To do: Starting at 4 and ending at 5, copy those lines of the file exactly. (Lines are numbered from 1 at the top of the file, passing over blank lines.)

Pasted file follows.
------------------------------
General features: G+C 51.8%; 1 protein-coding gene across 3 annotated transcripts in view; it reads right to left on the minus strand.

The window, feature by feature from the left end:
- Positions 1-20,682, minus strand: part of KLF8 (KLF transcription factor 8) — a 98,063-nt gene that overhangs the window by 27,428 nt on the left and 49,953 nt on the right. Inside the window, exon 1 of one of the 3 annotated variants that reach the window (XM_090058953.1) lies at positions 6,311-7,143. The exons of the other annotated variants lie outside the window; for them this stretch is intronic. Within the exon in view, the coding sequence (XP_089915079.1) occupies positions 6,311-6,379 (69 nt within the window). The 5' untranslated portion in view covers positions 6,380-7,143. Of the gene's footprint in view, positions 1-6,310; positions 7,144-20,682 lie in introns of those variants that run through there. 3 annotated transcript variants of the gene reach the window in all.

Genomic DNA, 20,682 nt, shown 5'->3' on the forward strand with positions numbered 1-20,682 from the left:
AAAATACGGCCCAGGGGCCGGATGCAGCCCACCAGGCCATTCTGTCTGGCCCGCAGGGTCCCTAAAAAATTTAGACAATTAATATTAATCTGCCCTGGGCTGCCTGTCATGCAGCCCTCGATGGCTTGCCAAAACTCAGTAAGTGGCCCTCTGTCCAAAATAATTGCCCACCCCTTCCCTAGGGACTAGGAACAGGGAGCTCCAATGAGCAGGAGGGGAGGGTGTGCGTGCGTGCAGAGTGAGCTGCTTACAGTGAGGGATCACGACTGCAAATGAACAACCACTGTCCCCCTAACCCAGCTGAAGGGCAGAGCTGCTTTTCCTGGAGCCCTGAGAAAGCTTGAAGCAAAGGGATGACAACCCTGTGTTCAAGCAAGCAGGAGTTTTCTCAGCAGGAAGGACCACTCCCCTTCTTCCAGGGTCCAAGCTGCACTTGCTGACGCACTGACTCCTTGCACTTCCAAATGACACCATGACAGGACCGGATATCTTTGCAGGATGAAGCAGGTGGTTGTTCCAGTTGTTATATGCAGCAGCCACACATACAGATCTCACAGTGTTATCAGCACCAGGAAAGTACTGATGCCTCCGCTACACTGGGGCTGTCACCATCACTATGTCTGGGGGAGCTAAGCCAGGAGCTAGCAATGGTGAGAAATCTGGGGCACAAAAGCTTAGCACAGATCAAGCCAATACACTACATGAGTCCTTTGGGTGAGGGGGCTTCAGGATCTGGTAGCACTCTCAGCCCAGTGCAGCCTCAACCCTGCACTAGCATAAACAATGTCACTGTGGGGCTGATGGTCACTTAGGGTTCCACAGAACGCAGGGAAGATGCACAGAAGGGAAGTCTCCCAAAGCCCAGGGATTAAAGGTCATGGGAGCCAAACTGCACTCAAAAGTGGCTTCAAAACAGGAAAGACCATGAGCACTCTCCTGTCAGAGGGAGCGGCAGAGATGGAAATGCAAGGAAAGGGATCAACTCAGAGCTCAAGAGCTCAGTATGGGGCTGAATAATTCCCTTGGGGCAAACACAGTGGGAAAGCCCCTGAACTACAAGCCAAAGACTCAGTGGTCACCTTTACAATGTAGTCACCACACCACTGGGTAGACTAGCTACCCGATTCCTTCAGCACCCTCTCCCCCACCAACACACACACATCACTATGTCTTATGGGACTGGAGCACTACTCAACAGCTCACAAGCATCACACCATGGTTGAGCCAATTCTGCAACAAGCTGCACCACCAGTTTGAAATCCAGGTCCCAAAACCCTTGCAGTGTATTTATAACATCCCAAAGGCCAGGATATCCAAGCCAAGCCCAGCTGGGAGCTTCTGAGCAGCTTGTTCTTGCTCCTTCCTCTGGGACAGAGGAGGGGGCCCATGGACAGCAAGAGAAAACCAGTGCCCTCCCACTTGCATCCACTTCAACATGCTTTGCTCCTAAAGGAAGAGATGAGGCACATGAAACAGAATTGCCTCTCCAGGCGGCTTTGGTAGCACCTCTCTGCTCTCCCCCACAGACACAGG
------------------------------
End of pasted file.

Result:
Genomic DNA, 20,682 nt, shown 5'->3' on the forward strand with positions numbered 1-20,682 from the left:
AAAATACGGCCCAGGGGCCGGATGCAGCCCACCAGGCCATTCTGTCTGGCCCGCAGGGTCCCTAAAAAATTTAGACAATTAATATTAATCTGCCCTGGGCTGCCTGTCATGCAGCCCTCGATGGCTTGCCAAAACTCAGTAAGTGGCCCTCTGTCCAAAATAATTGCCCACCCCTTCCCTAGGGACTAGGAACAGGGAGCTCCAATGAGCAGGAGGGGAGGGTGTGCGTGCGTGCAGAGTGAGCTGCTTACAGTGAGGGATCACGACTGCAAATGAACAACCACTGTCCCCCTAACCCAGCTGAAGGGCAGAGCTGCTTTTCCTGGAGCCCTGAGAAAGCTTGAAGCAAAGGGATGACAACCCTGTGTTCAAGCAAGCAGGAGTTTTCTCAGCAGGAAGGACCACTCCCCTTCTTCCAGGGTCCAAGCTGCACTTGCTGACGCACTGACTCCTTGCACTTCCAAATGACACCATGACAGGACCGGATATCTTTGCAGGATGAAGCAGGTGGTTGTTCCAGTTGTTATATGCAGCAGCCACACATACAGATCTCACAGTGTTATCAGCACCAGGAAAGTACTGATGCCTCCGCTACACTGGGGCTGTCACCATCACTATGTCTGGGGGAGCTAAGCCAGGAGCTAGCAATGGTGAGAAATCTGGGGCACAAAAGCTTAGCACAGATCAAGCCAATACACTACATGAGTCCTTTGGGTGAGGGGGCTTCAGGATCTGGTAGCACTCTCAGCCCAGTGCAGCCTCAACCCTGCACTAGCATAAACAATGTCACTGTGGGGCTGATGGTCACTTAGGGTTCCACAGAACGCAGGGAAGATGCACAGAAGGGAAGTCTCCCAAAGCCCAGGGATTAAAGGTCATGGGAGCCAAACTGCACTCAAAAGTGGCTTCAAAACAGGAAAGACCATGAGCACTCTCCTGTCAGAGGGAGCGGCAGAGATGGAAATGCAAGGAAAGGGATCAACTCAGAGCTCAAGAGCTCAGTATGGGGCTGAATAATTCCCTTGGGGCAAACACAGTGGGAAAGCCCCTGAACTACAAGCCAAAGACTCAGTGGTCACCTTTACAATGTAGTCACCACACCACTGGGTAGACTAGCTACCCGATTCCTTCAGCACCCTCTCCCCCACCAACACACACACATCACTATGTCTTATGGGACTGGAGCACTACTCAACAGCTCACAAGCATCACACCATGGTTGAGCCAATTCTGCAACAAGCTGCACCACCAGTTTGAAATCCAGGTCCCAAAACCCTTGCAGTGTATTTATAACATCCCAAAGGCCAGGATATCCAAGCCAAGCCCAGCTGGGAGCTTCTGAGCAGCTTGTTCTTGCTCCTTCCTCTGGGACAGAGGAGGGGGCCCATGGACAGCAAGAGAAAACCAGTGCCCTCCCACTTGCATCCACTTCAACATGCTTTGCTCCTAAAGGAAGAGATGAGGCACATGAAACAGAATTGCCTCTCCAGGCGGCTTTGGTAGCACCTCTCTGCTCTCCCCCACAGACACAGG